The U.S. and other countries have spent billions subsidizing electric cars, an environmentalist solution which has been met with only lukewarm enthusiasm from customers. And it turns out environmentalists are split over whether these things are in fact worse for the environment than what we’ve got. A new research paper from the Norwegian University of Science and Technology has this to say (via The Guardian):
The study highlights in particular the “toxicity” of the electric car’s manufacturing process compared to conventional petrol/diesel cars. It concludes that the “global warming potential” of the process used to make electric cars is twice that of conventional cars.
The study also says – as has been noted many times before – that electric cars do not make sense if the electricity they consume is produced predominately by coal-fired power stations. “It is counterproductive to promote [electric vehicles] EVs in regions where electricity is produced from oil, coal, and lignite combustion,” it concludes.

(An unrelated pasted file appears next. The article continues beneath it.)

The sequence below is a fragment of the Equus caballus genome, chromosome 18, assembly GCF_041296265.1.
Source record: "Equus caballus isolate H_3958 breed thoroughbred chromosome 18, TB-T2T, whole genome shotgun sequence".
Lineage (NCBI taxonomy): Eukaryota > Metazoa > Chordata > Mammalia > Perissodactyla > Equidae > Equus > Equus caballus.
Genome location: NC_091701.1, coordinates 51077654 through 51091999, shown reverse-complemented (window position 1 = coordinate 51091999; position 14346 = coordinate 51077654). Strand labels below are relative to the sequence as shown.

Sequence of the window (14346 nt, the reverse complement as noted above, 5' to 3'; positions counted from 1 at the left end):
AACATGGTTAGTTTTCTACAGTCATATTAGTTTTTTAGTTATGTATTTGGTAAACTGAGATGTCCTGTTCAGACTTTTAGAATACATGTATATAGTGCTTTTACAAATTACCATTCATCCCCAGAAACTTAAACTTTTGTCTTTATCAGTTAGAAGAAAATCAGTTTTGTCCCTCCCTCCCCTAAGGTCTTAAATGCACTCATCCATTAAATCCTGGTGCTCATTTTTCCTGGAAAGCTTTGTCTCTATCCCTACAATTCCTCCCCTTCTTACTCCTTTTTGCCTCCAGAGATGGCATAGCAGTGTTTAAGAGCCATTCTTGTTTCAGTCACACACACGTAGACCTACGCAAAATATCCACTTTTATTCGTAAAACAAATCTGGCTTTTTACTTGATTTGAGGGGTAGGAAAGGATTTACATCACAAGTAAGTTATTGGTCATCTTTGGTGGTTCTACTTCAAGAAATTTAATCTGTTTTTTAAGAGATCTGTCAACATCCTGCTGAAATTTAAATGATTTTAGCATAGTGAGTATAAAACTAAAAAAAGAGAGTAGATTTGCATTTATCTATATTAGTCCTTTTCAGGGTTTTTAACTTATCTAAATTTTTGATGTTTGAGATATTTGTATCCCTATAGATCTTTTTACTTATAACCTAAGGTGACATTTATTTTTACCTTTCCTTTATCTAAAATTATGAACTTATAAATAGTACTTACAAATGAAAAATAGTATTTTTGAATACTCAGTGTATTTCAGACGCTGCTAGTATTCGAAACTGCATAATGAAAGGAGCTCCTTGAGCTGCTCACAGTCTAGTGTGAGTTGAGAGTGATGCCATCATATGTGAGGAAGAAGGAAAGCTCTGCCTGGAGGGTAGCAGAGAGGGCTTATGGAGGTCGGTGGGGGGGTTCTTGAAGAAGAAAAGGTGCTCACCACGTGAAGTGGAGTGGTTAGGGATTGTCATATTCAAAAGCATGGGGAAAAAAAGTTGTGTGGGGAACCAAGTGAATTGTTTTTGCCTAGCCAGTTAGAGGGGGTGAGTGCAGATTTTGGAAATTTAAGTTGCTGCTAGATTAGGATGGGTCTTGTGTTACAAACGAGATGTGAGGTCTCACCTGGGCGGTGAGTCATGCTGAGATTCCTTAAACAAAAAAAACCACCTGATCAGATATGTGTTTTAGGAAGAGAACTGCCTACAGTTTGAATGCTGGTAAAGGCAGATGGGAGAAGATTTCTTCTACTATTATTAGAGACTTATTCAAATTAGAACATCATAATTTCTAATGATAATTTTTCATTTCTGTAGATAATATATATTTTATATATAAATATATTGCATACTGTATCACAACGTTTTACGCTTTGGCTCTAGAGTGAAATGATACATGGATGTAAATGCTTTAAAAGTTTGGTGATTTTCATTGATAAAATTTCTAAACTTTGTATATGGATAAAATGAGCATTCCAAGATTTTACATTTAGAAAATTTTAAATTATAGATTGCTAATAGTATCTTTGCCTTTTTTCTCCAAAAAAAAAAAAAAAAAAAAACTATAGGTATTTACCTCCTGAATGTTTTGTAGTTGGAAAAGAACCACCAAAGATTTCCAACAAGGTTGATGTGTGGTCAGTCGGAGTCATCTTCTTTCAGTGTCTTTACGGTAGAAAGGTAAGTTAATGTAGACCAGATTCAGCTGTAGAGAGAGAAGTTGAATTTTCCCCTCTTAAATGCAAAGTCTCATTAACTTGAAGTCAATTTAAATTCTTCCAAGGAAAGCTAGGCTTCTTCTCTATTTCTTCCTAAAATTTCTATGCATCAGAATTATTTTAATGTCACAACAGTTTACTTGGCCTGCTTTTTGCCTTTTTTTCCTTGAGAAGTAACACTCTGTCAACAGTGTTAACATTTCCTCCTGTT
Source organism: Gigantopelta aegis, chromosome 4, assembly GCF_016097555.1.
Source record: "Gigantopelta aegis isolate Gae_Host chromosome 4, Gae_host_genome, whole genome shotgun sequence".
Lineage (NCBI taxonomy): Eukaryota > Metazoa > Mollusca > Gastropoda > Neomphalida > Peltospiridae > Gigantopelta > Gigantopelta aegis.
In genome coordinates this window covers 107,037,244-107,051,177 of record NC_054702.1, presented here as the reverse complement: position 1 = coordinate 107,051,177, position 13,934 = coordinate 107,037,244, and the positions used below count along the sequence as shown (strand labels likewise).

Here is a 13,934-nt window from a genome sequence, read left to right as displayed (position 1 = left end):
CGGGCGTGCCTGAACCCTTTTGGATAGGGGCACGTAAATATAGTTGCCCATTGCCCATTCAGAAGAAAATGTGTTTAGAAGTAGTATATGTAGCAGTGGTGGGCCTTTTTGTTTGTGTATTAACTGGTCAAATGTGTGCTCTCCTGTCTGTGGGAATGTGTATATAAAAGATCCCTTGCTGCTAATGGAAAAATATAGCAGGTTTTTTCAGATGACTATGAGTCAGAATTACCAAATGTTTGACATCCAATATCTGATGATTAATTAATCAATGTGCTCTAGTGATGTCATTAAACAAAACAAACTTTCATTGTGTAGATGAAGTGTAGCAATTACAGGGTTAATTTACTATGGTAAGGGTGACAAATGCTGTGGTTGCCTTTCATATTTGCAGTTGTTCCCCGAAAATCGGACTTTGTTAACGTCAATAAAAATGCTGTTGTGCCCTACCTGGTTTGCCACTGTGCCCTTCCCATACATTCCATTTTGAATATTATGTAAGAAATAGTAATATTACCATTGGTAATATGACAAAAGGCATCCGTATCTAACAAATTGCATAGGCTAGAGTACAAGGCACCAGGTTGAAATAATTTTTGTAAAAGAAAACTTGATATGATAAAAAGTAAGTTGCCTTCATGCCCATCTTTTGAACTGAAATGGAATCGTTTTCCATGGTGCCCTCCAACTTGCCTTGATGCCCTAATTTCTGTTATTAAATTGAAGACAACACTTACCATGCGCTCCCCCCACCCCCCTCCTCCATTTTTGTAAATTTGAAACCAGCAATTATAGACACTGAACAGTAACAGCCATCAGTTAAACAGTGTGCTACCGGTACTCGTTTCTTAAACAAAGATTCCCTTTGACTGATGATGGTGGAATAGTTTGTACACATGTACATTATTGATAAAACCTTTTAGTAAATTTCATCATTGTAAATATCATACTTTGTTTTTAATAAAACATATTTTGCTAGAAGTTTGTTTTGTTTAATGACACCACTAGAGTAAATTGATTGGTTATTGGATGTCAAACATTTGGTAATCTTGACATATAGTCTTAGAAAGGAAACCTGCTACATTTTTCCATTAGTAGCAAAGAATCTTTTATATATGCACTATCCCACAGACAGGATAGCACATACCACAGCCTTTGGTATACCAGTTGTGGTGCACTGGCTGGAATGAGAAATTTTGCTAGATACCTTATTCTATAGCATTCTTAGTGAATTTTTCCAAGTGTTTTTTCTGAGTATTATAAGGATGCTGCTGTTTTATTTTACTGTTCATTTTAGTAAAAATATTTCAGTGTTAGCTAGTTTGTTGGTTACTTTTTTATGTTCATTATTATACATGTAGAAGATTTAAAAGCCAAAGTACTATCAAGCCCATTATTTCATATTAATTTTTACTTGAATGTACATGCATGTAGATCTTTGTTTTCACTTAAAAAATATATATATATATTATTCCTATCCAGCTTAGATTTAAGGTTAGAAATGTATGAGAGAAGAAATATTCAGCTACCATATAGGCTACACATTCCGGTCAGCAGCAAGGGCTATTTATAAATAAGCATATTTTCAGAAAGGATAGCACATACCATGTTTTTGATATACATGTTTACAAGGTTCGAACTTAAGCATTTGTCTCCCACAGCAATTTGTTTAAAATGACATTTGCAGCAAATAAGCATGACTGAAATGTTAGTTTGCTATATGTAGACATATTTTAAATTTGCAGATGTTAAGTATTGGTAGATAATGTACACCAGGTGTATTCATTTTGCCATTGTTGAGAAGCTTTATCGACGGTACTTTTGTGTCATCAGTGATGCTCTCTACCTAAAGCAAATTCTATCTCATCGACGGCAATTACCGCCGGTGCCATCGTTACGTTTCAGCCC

Making batteries for electric cars is a dirty process, and if the electric cars are run off a grid which is primarily powered by coal, as it is in China, the environmental benefits completely disappear.
Green jobs, green energy, green cars: the record of green public policy is far more problematic than most environmentalists are willing to acknowledge. Like the “peace activists” of the 1930s whose foolish policies helped Hitler stage a bid for global mastery by disarming the democracies, green activists today are often doing more harm than good.
The world needs better environmental policies; unfortunately, environmentalists are often some of the biggest obstacles to clear thinking and smart policy. The movement isn’t ready for prime time.